Skip

Cover Letters With Personality
March 29, 2011 5:45 PM   Subscribe

I am having the darnedest time translating my personality into a winning cover letter to my dream job. Help!

Like many people, cover letters make me a little ill. I cannot seem to adequately imbue one with the personality I need to catch the eye of a recruiter at any of the top animation studios I am currently applying to. After speaking with one recruiter in person after a phenomenal interview and an out of left field "no thanks", I know I'm the right fit for these places and it's not that I'm underqualified or anything like that. My cover letters, though, seem to be saying "bland" or "professional", not "fun, engaging, creative, and hire-able", and it's that mismatch that's making the recruiters go "hmmm".

After much trouble I finally got a hold of a cover letter (my boyfriend's) that made waves in a good way at the main place I'd like to work (big time animation studio). It broke the rules that I personally can't seem to shake: had some spelling/grammatical errors; was effusive and personable; and had some cheeky jokes that really showcased my BF's disposition and personality. I cannot reverse engineers this thing for the life of me.

How can I construct a letter of my own that will clearly show that I'm the right kind of girl for their team? I'm a warm, enthusiastic and capable college grad with talent. What's screwing me over?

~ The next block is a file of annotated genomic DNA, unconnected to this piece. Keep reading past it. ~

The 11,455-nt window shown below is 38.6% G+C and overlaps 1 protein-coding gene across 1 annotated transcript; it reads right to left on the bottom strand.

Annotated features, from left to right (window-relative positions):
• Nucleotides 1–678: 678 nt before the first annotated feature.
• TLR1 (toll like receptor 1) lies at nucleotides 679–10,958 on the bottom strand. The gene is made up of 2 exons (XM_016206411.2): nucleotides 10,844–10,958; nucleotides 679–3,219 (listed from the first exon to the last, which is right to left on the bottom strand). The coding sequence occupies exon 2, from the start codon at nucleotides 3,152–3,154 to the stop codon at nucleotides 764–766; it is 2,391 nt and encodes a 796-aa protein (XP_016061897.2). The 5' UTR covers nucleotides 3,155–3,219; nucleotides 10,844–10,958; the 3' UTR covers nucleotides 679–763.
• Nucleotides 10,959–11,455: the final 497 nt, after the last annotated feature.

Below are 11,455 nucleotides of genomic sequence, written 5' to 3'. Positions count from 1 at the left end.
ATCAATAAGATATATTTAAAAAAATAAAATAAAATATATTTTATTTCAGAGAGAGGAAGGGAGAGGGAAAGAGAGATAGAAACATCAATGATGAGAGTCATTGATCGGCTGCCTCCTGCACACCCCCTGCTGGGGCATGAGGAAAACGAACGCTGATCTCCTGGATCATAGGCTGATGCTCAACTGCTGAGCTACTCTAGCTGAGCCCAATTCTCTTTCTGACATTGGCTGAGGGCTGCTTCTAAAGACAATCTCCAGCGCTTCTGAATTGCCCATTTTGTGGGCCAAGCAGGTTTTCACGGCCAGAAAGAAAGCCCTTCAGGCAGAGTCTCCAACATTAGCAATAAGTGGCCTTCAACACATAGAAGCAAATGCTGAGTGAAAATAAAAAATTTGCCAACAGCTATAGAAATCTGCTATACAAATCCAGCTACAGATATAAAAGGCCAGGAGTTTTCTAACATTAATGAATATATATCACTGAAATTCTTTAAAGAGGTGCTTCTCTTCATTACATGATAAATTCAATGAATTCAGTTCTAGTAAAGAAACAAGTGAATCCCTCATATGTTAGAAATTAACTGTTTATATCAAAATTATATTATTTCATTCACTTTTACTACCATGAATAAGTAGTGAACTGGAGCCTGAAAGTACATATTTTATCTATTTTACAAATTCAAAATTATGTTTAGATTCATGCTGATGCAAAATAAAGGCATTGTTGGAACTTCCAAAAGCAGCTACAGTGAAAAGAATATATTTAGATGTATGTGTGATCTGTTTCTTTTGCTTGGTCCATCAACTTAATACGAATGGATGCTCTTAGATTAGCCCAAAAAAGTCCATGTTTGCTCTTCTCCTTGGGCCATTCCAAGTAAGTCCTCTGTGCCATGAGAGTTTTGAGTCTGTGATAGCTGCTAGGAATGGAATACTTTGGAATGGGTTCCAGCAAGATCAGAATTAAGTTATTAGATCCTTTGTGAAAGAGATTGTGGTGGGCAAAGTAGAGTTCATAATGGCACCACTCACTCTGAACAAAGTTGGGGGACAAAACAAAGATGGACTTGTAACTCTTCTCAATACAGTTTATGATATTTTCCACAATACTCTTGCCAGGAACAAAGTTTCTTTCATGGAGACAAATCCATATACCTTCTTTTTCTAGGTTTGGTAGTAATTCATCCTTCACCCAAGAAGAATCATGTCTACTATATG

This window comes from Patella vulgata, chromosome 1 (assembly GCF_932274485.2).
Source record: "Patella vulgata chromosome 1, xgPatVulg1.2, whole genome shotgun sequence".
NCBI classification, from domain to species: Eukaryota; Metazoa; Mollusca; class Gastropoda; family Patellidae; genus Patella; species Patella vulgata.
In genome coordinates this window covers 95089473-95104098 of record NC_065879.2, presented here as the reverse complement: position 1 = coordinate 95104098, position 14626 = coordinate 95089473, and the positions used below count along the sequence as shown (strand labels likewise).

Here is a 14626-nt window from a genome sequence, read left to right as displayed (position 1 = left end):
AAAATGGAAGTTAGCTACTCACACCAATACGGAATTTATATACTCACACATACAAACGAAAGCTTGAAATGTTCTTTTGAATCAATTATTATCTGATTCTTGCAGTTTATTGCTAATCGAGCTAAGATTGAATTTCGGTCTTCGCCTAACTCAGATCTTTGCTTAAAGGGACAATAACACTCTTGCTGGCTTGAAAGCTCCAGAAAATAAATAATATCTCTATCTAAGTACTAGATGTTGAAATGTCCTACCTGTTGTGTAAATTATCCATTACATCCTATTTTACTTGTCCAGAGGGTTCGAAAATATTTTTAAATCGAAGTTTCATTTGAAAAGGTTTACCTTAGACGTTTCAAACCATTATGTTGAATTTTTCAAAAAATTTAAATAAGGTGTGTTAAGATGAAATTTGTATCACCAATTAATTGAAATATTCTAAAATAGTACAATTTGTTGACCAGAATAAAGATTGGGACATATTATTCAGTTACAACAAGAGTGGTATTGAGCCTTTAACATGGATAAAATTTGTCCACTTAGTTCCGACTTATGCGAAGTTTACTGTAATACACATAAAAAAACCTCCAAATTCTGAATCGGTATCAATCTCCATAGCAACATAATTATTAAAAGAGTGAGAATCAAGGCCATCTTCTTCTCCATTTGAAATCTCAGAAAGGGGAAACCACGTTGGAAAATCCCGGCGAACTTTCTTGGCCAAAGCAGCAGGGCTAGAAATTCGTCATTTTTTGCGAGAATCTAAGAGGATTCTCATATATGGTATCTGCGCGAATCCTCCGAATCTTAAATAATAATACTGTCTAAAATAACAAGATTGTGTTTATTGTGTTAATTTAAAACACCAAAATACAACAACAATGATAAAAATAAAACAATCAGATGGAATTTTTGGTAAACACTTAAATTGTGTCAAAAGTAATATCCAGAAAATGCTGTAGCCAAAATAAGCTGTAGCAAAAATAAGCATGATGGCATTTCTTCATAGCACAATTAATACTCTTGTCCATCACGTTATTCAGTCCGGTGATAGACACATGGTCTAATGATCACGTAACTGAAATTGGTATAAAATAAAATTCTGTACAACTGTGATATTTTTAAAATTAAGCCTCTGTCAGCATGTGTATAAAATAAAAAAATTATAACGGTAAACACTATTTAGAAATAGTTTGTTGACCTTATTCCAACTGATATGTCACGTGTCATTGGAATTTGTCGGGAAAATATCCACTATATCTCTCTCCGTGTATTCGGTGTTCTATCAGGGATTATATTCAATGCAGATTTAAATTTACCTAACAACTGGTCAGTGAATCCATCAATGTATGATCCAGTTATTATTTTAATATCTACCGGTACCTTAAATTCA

posted by patronuscharms to Work & Money (9 answers total) 9 users marked this as a favorite
 
here's a thought - would it make sense to put a link at the beginning of your cover letter to an online video of you pitching yourself? I think they will understand that many people can't express their personalities very well in writing even though they are expressive in other ways. Especially since the people looking at your application are presumably animation (and so visually orientated) people.
posted by Bwithh at 5:54 PM on March 29, 2011


Maybe there's something I don't understand, but… why not ask your boyfriend to introduce you to some of his coworkers, or join him if they ever go out as a group? You'll be able to bring up your interest in working at the place, they'll get a load of your warmth and enthusiasm. They might even be able to relay your resume and portfolio to whoever might be hiring, or at least put you in touch with them. A cover letter is a surrogate for a personal introduction, so why not just get a personal introduction?
posted by Nomyte at 5:59 PM on March 29, 2011


Nomyte, doing as you've suggested would make me feel profoundly yucky. I am very sensitive to the fact that he works where I want to work, and I don't want anyone to think that I'm dating him specifically for a personal introduction, and since the studio I am applying to has very few women in it to begin with, that kind of situation would blacklist me across the board. I am trying to find other avenues for a personal introduction, however. Thank you for the input.
posted by patronuscharms at 6:04 PM on March 29, 2011


Is there any way that you can meet some of the women in the company? (Request for informational interview?) Often, things that go over really well when when a guy does them (he's the cheeky jokemeister you'd love to have a beer with!) or are forgiven when a guy does them, just aren't received quite the same way when they come from a woman. In your shoes, I'd really be much more interested in how the women presented themselves.
posted by Ashley801 at 6:36 PM on March 29, 2011 [2 favorites]